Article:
It was based on a a high-spec operational amplifier the Analog Device MA332. The MA322 was both expensive and limiting and so we designed our own operational amplifier based on thick film technology using SMDs and was called the DH0A32, which was used to delelop both the pre & power DAP50 range.

The DHOA32 was and still is a very remarkable design and still holds many design records.

It took some time to develop the DPA50s range and so we filled the time gap and coffers by quickly designing the Solid Link range of cables."



Preamp with onboard MM/ MC phono stage and power supply



Substantial revision of the DSP50. Phono stage and power supplies moved into separate offboard cases, alleged to sound even better as a result too. Gains seprate left/right fine-gain controls to effect channel balance
Photos:Inside - overview; Photo detail of Deltec's DH-0A32 SMT discrete opamp
HiFi World, April 1991: Page 1; Page 2; Page 3;
The Audiophile, July 1991: Page 1; Page 2


DPA50S Phono stage

MM/ MC Phono stage. Reviewed in The Audiophile, July 1991 (above)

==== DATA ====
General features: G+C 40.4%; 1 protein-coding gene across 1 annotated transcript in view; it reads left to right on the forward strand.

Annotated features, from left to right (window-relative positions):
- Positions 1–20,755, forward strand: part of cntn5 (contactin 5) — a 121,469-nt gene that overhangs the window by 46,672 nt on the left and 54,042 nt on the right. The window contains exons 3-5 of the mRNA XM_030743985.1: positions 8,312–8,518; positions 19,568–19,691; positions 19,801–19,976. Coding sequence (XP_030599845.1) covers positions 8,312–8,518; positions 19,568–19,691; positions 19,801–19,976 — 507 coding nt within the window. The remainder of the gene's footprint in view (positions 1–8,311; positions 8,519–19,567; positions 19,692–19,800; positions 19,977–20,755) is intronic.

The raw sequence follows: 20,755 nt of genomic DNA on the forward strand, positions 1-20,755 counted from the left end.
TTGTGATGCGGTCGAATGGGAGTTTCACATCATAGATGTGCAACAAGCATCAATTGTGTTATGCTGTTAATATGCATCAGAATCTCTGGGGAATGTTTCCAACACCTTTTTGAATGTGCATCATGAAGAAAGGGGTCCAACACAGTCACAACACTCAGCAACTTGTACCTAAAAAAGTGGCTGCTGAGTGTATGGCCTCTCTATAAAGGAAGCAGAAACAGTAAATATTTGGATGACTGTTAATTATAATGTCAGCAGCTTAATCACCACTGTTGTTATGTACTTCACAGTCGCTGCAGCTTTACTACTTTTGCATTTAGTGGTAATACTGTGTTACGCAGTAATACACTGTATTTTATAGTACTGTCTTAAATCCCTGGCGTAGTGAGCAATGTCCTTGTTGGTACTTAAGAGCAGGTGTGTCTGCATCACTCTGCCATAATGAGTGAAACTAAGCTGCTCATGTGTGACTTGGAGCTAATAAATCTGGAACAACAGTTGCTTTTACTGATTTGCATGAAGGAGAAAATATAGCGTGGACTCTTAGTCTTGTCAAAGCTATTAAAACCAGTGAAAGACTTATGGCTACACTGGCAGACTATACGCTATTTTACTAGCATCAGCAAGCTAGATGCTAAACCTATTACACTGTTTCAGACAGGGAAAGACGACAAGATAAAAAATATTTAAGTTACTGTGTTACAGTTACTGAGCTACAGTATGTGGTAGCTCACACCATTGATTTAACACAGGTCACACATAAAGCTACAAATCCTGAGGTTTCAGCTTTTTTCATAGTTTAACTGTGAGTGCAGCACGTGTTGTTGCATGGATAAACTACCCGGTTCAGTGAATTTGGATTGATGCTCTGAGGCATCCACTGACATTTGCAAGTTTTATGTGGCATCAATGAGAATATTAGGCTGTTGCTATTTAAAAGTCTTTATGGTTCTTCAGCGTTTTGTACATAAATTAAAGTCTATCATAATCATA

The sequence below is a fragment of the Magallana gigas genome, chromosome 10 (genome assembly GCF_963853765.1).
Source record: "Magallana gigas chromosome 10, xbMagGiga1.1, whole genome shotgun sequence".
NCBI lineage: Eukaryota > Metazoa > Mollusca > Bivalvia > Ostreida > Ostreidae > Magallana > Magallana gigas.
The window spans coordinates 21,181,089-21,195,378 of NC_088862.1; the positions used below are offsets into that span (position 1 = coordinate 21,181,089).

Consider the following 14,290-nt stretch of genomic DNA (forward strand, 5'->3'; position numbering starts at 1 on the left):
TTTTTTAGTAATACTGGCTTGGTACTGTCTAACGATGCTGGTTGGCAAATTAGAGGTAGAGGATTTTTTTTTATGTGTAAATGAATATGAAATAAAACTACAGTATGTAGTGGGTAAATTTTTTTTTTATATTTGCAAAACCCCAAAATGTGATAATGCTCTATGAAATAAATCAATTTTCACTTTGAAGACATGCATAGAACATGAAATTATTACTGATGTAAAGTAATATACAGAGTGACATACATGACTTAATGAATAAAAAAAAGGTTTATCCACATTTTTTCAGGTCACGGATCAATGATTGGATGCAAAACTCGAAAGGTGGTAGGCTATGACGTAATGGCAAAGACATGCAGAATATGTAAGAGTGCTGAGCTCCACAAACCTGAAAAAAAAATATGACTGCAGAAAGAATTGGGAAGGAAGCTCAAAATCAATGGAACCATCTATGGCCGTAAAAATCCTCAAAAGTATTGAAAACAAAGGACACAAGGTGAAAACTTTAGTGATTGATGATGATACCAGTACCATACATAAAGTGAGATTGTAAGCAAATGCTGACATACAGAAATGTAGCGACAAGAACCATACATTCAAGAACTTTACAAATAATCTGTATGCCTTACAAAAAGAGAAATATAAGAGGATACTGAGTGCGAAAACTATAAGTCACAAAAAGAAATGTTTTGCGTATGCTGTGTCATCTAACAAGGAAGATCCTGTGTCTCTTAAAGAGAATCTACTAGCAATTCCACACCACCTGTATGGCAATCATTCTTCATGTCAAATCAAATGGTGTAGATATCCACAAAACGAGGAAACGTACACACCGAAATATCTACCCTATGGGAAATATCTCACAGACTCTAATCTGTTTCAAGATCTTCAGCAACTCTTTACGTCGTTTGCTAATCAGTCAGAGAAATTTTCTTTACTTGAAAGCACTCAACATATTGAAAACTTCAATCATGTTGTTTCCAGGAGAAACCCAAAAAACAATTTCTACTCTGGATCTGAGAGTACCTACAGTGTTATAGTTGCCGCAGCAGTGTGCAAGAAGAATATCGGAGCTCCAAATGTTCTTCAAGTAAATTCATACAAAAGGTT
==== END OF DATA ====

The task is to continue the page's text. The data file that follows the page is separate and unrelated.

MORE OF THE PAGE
Half-width case, matches DPA200S power amp. Push-button source selection and balance control; manual volume control.

Hi Fi World, July 1993: Page 1; Page 2;
The Audiophile, March 1994: Page 1; Page 2; Page 3;



Phono stage to match preamp; half-width case; quite rare.



Power amplifiers


The first power amplifier. 65W / 8ohms. Uses regulated supplies, takes feedback from the speaker’s positive terminal via dedicated 3-core speaker cable

Review: Very positive and in-depth technical review by Paul Miller
Hifi News & Record Review, October 1987: Page 1; Page 2; Page 3; Page 4;



Development of the 100S; fully differential input, four-wire (Kelvin-sensing) connection to take feedback from speakers. Nominally 50W/8 ohms, actually nearer 80W output. Requires Deltec's own 500S or 1000S speaker cable, which is connected via two XLR plugs per channel.

Photos: Inside - overview; Single channel close-up

Reviews: as 50S preamplifier above.



Half-width, budget/ simplified version of basic 50S circuit. 50w/8ohms; can be bridged for 200W output. Heatsink capacity insufficient for this usage though!

Reviews: as 200S preamplifier above.



Integrated amps

DPA Renaissance